Posts Tagged ‘West End’

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Duke Ellington’s Birthplace

The Duke Ellington Building at 2121 Ward Court (MAP) currently stands on the northwest D.C site where Edward Kennedy “Duke” Ellington was born in 1899.   A plaque denoting Ellington’s birth was installed on the building in 1990, and a mural recognizing Ellington’s connection to the city was added in November of 2011.  The building now houses a branch of the U.S. Postal Service.

Born to parents who were both musicians, Ellington began playing the piano at the age of seven. However, despite taking piano lessons, Ellington was more interested in playing baseball than tickling the ivories.  He enjoyed playing with other boys in his West End neighborhood, and once recalled that “President Roosevelt would come by on his horse sometimes, and stop and watch us play.”  Later on, Ellington’s first job was selling peanuts at Washington Senators baseball games.  Had Ellington chosen to continue to pursue baseball instead of music, the world may not have remembered him.  But by pursuing music, Duke Ellington became known internationally as one of the most pivotal figures in the history of jazz.

However, Ellington himself did not categorize his music as “jazz.”  Rather, he embraced the phrase “beyond category” and referred to his music as belonging to a more general musical genre which he called “American Music.”  Ellington eventually went on to originated over a thousand compositions during a career that spanned over 50 years, taking him to New York, and tours of Europe.  But he always continued to return to where it all began, right here in D.C.

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The Lieutenant General George Washington Statue

The Lieutenant General George Washington Statue

The monument that towers over the National Mall in downtown D.C. is universally recognized as our nation’s memorial to the ‘father of our country” and first President, George Washington.  Although it was initially proposed over one hundred years before its completion, it languished in the planning and construction stages for decades.  Finally, on February 21, 1885, The Washington Monument was official dedicated.  But few people know that the 555-foot and 5-inch obelisk was not the first monument built in D.C. to honor the new nation’s first leader.  Twenty-five years earlier, on February 22, 1860, a statue to memorialize Washington was erected in D.C.  On today’s bike ride, I went to that earlier Washington monument.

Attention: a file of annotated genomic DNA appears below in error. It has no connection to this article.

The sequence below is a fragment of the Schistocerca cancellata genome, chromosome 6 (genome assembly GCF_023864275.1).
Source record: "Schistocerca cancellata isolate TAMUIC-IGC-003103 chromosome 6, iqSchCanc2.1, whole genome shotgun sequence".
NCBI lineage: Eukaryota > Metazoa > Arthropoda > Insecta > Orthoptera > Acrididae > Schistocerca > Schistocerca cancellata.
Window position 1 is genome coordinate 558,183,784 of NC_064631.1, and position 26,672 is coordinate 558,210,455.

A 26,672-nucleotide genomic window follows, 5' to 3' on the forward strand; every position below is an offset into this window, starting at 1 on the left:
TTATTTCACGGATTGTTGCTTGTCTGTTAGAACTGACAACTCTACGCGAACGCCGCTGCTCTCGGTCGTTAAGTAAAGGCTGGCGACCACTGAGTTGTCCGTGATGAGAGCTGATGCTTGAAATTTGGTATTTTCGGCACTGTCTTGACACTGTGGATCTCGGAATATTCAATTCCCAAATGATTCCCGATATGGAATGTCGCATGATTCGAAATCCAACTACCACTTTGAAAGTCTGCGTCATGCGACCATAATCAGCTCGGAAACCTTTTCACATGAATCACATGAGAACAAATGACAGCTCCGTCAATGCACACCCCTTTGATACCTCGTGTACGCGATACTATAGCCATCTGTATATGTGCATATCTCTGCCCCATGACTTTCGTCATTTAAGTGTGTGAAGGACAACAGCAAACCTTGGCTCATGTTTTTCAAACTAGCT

The momentum to honor George Washington first surfaced before he died in 1799. The Continental Congress of 1783 passed a resolution to erect a monument to this hero of the American Revolution in the soon-to-be-built Federal capital bearing his name.  But when a frustrated President Washington was struggling to finance and oversee construction of the new capital city on the Potomac River, he pulled the plug on funding for his own memorial.  The project resumed when plans for a memorial were adopted during the centennial of Washington’s birth in 1832.  Work on the project was interrupted by political quarreling in the 1850s, and construction ceased entirely during the Civil War. Finally, in 1876, inspired by the United States centennial, Congress passed legislation appropriating funding for completion of the monument.  It was completed almost a decade later.

By this time, however, the more modest monument, The Lieutenant General George Washington Statue, had already been installed almost a quarter of a century earlier.  The bronze equestrian statue of Washington riding his horse during the Battle of Princeton depicts him in the heroic, idealized Romantic style.  It was installed where the Foggy Bottom and West End neighborhoods meet, in the center of a park in the traffic circle at the intersection of 23rd Street, K Street, New Hampshire Avenue, and Pennsylvania Avenue (MAP).

The statue is part of the “American Revolution Statuary“, a group of fourteen statues in D.C., and are scattered across the city, mainly in squares and traffic circles.  They are listed as a group on the National Register of Historic Places.

This monument may not be the most well known, or the biggest, but it does predate the more well-known monument on the National Mall.

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